- Rhona Mitra as Major Eden Sinclair of the Department of Domestic Security, selected to lead a team to find a cure. The heroine was inspired by the character Snake Plissken. Mitra worked out and fight trained for eleven weeks for the film. Marshall described Mitra's character as a soldier who has been rendered cold from her military indoctrination and her journey to find the cure for the virus is one of redemption. The character was originally written to have "funny" lines, but the director scaled back on the humor to depict Sinclair as more "hardcore".
- Bob Hoskins as Bill Nelson, Eden Sinclair's boss. Marshall sought to have Hoskins emulate his "bulldog" role from the 1980 film The Long Good Friday.
- Malcolm McDowell as Marcus Kane, a former scientist who now lives as a feudal lord in an abandoned castle. McDowell described his character as a King Lear. According to Marshall, Kane is based on Kurtz from Joseph Conrad's Heart of Darkness. The director originally sought to bring Sean Connery out of retirement to play Kane but was unsuccessful.
- Alexander Siddig as Prime Minister John Hatcher. Marshall originally wrote Hatcher as a sympathetic character misguided by Canaris, but revised the character to be more like Canaris in embracing political manipulation.
- David O'Hara as Michael Canaris, a senior official within the British government whose position is never stated, who acts as Hatcher's puppeteer. Canaris was depicted to have a fascist background, speaking lines that paralleled Adolf Hitler's mindset of cleansing.
- Craig Conway as Sol, Kane's son and the leader of the marauders. He has a biohazard sign tattooed on his back and a large scar across his chest.
- Lee-Anne Liebenberg as Viper, the wild woman
Also cast as part of Eden Sinclair's team were Adrian Lester as Sergeant Norton, Chris Robson as Miller, and Leslie Simpson as Carpenter. The names Miller and Carpenter were nods to directors George Miller and John Carpenter, whose films influenced Marshall's Doomsday. Sean Pertwee and Darren Morfitt portrayed the team's medical scientists, Dr Talbot and Dr Stirling, respectively. MyAnna Buring portrayed Kane's daughter Cally.
Director Neil Marshall lived near the ruins of Hadrian's Wall, a Roman fortification built to defend England against Scotland's tribes. The director fantasised about what conditions would cause the Wall to be rebuilt and imagined a lethal virus would work. Marshall had also visualised a mixture of medieval and futuristic elements: "I had this vision of these futuristic soldiers with high-tech weaponry and body armour and helmets—clearly from the future—facing a medieval knight on horseback." The director favoured the English/Scottish border as the location for a rebuilt wall, finding the location more plausible than a lengthy boundary between the United States and Canada. Additionally, Scotland is the home to multiple castles, which fit Marshall's medieval aspect.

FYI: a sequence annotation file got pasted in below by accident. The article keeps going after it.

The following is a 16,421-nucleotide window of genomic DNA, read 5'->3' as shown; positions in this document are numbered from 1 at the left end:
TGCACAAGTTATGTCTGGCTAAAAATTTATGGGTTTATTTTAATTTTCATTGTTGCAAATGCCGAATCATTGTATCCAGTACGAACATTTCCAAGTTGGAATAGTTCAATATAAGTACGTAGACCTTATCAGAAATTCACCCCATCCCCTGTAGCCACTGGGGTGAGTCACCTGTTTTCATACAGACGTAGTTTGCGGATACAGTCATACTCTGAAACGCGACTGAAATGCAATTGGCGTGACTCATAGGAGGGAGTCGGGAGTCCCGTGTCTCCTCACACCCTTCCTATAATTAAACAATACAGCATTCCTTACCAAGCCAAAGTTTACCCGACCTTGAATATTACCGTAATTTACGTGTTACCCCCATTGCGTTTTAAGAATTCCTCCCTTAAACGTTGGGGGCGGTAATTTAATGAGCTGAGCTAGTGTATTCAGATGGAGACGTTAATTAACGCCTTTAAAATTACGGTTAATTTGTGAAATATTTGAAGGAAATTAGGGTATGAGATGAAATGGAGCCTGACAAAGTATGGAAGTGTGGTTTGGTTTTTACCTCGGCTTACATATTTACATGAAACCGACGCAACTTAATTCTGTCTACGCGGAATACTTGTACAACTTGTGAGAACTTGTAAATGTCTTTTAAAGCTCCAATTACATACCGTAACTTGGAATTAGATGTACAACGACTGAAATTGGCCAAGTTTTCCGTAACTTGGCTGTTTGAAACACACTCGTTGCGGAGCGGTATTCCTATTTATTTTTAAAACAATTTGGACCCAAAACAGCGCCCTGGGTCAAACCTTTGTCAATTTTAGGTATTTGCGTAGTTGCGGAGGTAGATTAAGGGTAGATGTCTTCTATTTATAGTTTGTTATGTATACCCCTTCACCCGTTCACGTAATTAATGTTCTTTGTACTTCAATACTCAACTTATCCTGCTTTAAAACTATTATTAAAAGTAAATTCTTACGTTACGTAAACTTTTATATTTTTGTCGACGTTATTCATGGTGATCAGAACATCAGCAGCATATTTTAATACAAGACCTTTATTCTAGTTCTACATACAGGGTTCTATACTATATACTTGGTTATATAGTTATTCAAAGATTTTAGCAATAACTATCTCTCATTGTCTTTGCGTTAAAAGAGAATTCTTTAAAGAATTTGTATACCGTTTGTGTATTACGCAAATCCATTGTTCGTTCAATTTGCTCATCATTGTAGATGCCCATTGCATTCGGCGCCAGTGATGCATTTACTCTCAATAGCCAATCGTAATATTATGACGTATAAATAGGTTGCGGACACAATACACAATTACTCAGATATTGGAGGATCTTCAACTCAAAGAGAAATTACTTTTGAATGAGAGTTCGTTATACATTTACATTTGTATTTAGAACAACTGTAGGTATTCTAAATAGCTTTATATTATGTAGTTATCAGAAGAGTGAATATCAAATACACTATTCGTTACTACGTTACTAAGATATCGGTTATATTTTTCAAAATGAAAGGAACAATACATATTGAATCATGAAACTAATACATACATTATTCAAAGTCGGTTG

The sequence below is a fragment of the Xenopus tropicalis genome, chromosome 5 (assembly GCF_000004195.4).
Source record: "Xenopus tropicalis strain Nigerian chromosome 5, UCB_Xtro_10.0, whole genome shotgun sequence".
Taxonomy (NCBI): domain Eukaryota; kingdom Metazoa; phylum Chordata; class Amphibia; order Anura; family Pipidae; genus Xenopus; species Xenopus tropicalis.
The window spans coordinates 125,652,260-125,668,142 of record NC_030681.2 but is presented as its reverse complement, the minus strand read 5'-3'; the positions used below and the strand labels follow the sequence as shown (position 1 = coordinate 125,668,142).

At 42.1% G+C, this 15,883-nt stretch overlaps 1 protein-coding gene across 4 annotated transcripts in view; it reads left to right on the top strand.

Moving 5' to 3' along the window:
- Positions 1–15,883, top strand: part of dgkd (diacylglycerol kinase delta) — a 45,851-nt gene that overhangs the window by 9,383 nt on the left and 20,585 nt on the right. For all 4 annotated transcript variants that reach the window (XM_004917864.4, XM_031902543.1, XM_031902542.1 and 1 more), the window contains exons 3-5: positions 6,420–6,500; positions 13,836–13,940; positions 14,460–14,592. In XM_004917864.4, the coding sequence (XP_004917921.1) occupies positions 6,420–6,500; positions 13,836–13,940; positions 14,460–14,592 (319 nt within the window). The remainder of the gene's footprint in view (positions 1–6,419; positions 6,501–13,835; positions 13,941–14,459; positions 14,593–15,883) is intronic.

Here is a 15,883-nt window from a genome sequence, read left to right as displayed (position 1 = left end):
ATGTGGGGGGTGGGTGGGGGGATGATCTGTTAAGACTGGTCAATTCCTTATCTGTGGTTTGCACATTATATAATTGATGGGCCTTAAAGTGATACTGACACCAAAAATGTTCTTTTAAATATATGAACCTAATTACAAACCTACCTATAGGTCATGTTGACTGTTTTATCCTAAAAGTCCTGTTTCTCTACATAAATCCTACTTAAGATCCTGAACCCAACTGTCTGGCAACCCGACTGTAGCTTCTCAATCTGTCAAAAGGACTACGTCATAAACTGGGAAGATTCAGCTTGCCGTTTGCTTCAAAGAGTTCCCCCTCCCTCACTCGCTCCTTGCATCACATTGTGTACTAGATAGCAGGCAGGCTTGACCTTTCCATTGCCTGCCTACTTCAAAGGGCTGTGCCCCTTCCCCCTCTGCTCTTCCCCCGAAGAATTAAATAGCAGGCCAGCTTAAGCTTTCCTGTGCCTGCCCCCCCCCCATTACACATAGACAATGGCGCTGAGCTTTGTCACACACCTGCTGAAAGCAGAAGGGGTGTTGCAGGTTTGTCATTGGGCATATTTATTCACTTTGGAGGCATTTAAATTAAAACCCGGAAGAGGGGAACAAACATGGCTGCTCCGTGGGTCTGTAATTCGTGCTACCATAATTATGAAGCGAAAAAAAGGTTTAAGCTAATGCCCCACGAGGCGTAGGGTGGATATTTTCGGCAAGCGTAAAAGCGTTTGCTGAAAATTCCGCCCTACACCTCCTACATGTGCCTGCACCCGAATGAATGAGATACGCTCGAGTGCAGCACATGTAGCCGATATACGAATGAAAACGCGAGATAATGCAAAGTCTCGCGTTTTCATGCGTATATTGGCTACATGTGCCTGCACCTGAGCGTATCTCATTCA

The lethal virus in Doomsday differs from contemporary films like 28 Days Later and 28 Weeks Later by being an authentic plague that actually devastates the population, instead of infecting people so they become aggressive cannibals or zombies. Marshall intended the virus as the backdrop to the story, having survivors scavenge for themselves and set up a primitive society. The director drew from tribal history around the world to design the society. Though the survivors are depicted as brutal, Marshall sought to have "shades of gray" by characterising some people in England as selfishly manipulative.
The director intended Doomsday as a tribute to post-apocalyptic films from the 1970s and 1980s, explaining, "Right from the start, I wanted my film to be an homage to these sorts of movies, and deliberately so. I wanted to make a movie for a new generation of audience that hadn't seen those movies in the cinema—hadn't seen them at all maybe—and to give them the same thrill that I got from watching them. But kind of contemporise it, pump up the action and the blood and guts." Cinematic influences on Doomsday include:
- Mad Max (1979), The Road Warrior (1981), and Mad Max Beyond Thunderdome (1985): Marshall drew inspiration from the punk style of the films and also shaped Rhona Mitra's character after Max Rockatansky as a police officer with a history.
- Escape from New York (1981): The director drew from the concepts of gang warfare and the experience of being walled-in. Rhona Mitra's character has an eye patch like Snake Plissken, though the director sought to create a plot point for the eye of Mitra's character to reinforce its inclusion.
- Excalibur (1981): Marshall enjoyed John Boorman's artistry in the film and sought to include its medieval aspects in Doomsday.
- The Warriors (1979): The director enjoyed the tough and violent films of Walter Hill, including the "visual style of the gang warfare".